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By planning now you can alleviate stress from the process

Plan Ahead: Next Year's Zen Trade Show Season Awaits

By Roger Noel, MA

When Should I Begin Planning for Next Year’s Trade Shows?
The answer to that question is: now. It’s never too early to start planning next year’s shows. What are your company’s objectives for next year? Will there be any new product launches? Is your exhibit in tip top shape or is it in need of refurbishment? Are you ready to give it a face-lift? Remember, there are a lot of moving parts when it comes to trade show planning, including:

  • Show Plan
  • Strategic Objectives
  • Exhibit Preparation & Planning
  • Pre- and Post-Show Logistics
  • Exhibit Staffing
  • Publicity & Promotion
  • Pre-Show Exhibit Shipping
  • Exhibit Setup
  • Exhibit Dismantle
  • Post-Show Exhibit Shipping
  • Exhibit Storage

Develop your budget
Developing a budget is a crucial first step in trade show planning. This budget is going to cover everything for your show, including:

  1. Floor space
  2. The exhibit
  3. Setting up and breaking down the exhibit
  4. Transporting the exhibit to and from the show
  5. Staffing, travel costs, accommodations and meals
  6. Promotion, publicity & giveaways
  7. Exhibit storage

Determine your company’s goals and marketing strategy
Is your goal to generate leads, promote brand awareness or something else? Are you there to highlight products or services, or to introduce a novel product/service? How will you quantify whether or not the show is a success? How will you justify attending future shows?

Your marketing/sales department can guide you in tying in existing brand communications and campaigns to ensure clarity of messaging. Companies in an FDA-regulated industries need to be sure that all messaging and claims have been vetted and approved.

Baiting the hook
How do you plan to immerse show visitors in your brand messaging? How do you “hook” potential customers and “reel” them into your exhibit? A lot of companies these days use a “shiny objects” strategy, namely LED video panel displays, to attract attention. LED video displays can be used to showcase still images & video, and can be a particularly useful tool to communicate multiple ads and messages in a limited space.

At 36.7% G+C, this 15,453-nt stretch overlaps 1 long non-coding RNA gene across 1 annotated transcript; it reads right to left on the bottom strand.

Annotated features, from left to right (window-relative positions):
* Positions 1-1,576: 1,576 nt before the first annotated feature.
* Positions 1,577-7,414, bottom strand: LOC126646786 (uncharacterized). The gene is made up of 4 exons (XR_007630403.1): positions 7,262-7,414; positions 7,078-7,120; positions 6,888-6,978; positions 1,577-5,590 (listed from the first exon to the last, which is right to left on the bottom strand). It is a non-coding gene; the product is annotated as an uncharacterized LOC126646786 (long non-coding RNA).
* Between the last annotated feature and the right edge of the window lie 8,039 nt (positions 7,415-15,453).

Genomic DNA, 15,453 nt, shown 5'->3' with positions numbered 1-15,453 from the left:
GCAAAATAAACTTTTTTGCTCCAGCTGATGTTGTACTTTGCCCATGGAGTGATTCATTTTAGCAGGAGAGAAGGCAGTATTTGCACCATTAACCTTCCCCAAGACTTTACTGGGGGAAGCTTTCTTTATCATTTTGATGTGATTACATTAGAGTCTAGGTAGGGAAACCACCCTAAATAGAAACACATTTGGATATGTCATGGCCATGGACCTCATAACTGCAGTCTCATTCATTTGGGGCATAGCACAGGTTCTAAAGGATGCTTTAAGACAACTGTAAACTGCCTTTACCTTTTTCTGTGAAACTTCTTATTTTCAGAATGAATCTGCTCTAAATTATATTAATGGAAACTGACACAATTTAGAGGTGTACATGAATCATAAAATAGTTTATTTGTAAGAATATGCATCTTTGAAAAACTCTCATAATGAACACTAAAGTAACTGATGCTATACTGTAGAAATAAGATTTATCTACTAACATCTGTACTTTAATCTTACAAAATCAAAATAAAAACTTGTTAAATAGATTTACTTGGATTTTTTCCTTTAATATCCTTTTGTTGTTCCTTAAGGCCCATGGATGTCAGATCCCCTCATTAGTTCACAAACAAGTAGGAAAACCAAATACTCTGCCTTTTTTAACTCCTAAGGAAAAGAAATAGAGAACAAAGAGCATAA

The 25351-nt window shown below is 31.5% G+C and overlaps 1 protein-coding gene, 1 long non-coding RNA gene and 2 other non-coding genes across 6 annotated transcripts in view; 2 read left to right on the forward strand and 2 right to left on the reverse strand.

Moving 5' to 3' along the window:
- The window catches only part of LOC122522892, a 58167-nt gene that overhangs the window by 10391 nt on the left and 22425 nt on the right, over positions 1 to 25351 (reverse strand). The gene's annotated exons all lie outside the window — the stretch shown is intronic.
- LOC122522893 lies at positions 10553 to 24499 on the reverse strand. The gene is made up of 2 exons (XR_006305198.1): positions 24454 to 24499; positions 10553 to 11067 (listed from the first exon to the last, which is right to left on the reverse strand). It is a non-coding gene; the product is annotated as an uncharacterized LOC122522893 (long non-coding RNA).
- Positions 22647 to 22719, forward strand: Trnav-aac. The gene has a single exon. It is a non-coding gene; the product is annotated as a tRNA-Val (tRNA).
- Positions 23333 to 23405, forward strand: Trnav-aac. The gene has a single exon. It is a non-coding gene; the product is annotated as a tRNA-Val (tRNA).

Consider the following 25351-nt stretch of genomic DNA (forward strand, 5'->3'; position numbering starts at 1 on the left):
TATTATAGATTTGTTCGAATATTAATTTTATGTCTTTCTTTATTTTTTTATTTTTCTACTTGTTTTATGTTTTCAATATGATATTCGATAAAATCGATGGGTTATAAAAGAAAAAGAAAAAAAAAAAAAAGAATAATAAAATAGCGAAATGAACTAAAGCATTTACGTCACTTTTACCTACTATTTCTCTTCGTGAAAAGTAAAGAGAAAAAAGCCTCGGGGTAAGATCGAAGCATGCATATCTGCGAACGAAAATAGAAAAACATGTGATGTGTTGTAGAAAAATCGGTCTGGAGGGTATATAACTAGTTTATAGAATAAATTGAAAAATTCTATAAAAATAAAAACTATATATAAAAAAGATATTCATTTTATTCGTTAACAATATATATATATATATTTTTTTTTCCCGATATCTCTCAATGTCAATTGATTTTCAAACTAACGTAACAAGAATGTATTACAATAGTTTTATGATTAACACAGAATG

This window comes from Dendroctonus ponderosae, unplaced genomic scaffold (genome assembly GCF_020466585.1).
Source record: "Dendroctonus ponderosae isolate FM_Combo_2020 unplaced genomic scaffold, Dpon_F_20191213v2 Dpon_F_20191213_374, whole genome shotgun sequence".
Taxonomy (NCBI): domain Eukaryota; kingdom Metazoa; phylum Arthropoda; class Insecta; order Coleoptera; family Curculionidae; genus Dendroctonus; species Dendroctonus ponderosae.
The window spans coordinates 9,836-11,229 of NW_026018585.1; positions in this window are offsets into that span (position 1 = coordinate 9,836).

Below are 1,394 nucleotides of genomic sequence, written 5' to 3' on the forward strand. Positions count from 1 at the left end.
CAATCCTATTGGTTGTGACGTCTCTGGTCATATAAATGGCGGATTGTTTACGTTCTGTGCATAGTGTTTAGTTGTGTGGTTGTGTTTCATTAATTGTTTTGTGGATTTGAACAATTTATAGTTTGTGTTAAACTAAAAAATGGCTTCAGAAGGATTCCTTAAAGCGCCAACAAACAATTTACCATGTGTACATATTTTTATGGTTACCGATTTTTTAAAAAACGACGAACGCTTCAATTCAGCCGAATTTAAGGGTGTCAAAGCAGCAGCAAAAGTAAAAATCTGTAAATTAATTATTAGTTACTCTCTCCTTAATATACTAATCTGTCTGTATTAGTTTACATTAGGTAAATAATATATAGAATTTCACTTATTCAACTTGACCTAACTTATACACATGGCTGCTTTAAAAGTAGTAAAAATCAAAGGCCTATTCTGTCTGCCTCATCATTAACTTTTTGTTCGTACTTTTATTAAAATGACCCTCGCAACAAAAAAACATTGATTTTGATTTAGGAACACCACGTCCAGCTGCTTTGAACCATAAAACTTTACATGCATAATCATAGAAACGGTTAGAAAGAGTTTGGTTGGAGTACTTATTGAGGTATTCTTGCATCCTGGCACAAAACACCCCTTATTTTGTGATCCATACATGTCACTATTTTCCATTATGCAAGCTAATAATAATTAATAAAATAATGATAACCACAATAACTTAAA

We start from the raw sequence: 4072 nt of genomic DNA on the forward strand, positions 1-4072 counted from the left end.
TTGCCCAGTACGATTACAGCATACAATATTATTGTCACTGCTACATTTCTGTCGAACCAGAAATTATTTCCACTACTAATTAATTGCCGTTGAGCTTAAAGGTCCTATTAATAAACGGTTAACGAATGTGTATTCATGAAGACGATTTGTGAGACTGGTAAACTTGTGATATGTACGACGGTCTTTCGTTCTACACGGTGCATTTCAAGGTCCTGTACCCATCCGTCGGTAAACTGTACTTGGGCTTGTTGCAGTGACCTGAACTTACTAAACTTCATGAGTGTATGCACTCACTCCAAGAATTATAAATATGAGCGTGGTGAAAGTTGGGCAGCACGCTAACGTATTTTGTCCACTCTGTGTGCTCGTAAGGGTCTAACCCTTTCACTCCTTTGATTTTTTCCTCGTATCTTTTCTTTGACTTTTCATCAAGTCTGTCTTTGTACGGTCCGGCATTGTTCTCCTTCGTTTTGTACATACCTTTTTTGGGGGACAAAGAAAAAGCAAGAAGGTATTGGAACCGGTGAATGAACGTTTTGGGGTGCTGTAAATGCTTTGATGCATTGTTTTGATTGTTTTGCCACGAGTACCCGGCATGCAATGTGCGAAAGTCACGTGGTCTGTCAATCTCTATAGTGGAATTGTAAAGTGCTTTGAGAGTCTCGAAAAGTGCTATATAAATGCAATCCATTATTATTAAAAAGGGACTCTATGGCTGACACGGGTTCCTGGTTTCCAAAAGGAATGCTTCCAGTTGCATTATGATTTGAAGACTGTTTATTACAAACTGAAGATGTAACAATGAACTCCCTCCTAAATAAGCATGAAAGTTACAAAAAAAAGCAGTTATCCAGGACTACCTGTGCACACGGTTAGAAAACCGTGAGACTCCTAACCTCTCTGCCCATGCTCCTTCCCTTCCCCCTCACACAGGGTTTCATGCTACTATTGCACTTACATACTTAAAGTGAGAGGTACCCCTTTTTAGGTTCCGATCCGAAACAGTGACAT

Newer technology includes flexible LED boards that can be twisted, turned and contorted into just about any shape imaginable, and creatively incorporated into the actual design of the exhibit. Another new technology is transparent LED panels which are LEDs mounted in glass panels.

Shiny stuff may entice people to your exhibit (like moths to a flame) but how do you plan to keep them there long enough to make the interaction a success? If you want to have any chance of turning the lead into a customer, you need a plan. This is where your marketing strategy kicks in. Your message should be fresh, dynamic and exciting, not just a rehash of your marketing collaterals.

In her ExhibitorOnline.com article, “Getting on the Same Page” author Betsy Earle discusses some of the basic questions that can help form a viable marketing strategy, including:

  • Why are we going to the show in the first place?
  • Whom do we want to connect with?
  • What are our objectives?

The right people for the job
Your exhibit staff is as important as your marketing strategy, and it’s vital to staff your exhibit with the right people to deliver on that strategy. They are the first line of contact with potential customers and represent the face of your business. Positive interactions with visitors and staff who are very knowledgeable about your products or services. In most cases the group will consist of internal staffing, but sometimes contract help may also be needed.